The New York Giants came out swinging on the first day of free agency, signing six players. Two of those signings were safety Stevie Brown and linebacker O’Brien Schofield, who will combine to make $8 million this season. Those two were the 88th and 106th rated free agents, respectively, according to CBS. For a team with several holes and limited cap space, it seems general manager Jerry Reese overspent.
Coming into the day, the Giants were projected to have around $25 million available to spend. So, those two signings account for close to a third of the Giants’ cap room, and there are still tons of holes for them to fill.
Brown was a starter for the Giants two seasons ago, and impressed the team with eight interceptions. However, he missed the entire season this year with a torn ACL. In his place, Will Hill and Ryan Mundy performed well, and Hill even looked like a future star. On the other side, Antrel Rolle had a Pro Bowl season, and has his own hefty cap hit. While Mundy was able to leave in free agency, it’s fair to say the Giants were set at safety with Hill and Rolle.
A depth signing doesn’t hurt, but $4 million is way too much; keep in mind Rolle is making $6 million this season. While eight interceptions certainly gets people excited, there is more to the position than getting picks. Whether coincidence or not, the Giants jumped from the 28th ranked pass defense with Brown, to the 10th one this past season without him.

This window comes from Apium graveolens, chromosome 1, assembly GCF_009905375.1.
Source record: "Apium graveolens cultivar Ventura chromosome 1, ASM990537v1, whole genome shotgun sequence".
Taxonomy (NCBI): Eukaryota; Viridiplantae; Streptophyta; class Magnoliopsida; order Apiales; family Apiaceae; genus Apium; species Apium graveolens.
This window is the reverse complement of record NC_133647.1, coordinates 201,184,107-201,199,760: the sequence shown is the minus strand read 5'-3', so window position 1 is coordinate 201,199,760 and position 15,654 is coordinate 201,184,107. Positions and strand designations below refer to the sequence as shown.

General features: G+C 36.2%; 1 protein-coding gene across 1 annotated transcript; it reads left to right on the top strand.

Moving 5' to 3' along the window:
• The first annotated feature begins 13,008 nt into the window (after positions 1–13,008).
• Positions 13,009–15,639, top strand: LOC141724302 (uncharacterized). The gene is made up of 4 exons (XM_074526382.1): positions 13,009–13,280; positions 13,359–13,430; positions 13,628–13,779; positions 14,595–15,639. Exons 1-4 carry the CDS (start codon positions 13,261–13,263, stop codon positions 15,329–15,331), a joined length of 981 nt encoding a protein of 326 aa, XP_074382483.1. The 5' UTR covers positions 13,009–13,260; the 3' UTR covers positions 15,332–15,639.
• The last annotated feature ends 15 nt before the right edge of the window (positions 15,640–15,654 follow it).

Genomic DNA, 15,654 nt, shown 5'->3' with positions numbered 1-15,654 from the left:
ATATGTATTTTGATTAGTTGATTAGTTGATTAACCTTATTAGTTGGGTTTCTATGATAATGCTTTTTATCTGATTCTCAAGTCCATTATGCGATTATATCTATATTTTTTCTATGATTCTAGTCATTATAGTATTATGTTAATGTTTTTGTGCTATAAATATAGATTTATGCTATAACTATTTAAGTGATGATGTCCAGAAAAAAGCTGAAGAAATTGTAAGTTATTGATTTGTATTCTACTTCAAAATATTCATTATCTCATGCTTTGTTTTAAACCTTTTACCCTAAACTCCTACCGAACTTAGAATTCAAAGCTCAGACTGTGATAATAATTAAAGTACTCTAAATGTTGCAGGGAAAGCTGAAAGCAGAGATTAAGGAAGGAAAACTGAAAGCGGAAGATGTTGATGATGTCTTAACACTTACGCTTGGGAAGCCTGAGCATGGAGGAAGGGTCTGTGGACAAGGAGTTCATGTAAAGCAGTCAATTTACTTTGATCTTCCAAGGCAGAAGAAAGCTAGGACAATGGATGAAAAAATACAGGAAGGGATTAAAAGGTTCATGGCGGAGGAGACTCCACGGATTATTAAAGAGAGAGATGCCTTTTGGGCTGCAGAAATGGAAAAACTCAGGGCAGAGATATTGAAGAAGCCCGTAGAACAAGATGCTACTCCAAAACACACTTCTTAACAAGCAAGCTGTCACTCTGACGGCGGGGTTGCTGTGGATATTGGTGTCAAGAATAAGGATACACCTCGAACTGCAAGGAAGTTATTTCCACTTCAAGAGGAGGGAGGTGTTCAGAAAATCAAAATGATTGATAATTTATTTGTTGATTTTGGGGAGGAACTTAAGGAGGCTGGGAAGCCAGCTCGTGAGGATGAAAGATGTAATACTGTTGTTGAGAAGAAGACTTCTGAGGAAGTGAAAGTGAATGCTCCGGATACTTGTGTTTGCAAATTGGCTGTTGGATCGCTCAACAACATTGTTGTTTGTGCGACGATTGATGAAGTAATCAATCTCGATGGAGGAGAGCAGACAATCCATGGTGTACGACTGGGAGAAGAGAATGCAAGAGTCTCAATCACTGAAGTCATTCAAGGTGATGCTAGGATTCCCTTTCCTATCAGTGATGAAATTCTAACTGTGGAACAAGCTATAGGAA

It is widely accepted that free agent prices are highest the first day of free agency. It then stands to reason that if the Giants waited, they could’ve found a depth safety for a more reasonable sum. In fact, it wouldn’t have been surprising if Brown was still available.
For Schofield, the Seattle Seahawks signed him for one-year and $900,000 last offseason — that was after recording 8.5 sacks over two seasons in a reserve role with the Arizona Cardinals. This past season, he recorded one sack, while seeing an average of 13 snaps a game. Like Brown, it stands to reason that Schofield would’ve been available later on in free agency, and certainly for less than the $4 million he signed for. Or, if not him, certainly a comparable player.
The Giants had limited funds to fill numerous holes on a team that was lucky to get to seven wins last season. Spending such a large percentage of their cap on unproven players is a poor way to address those holes.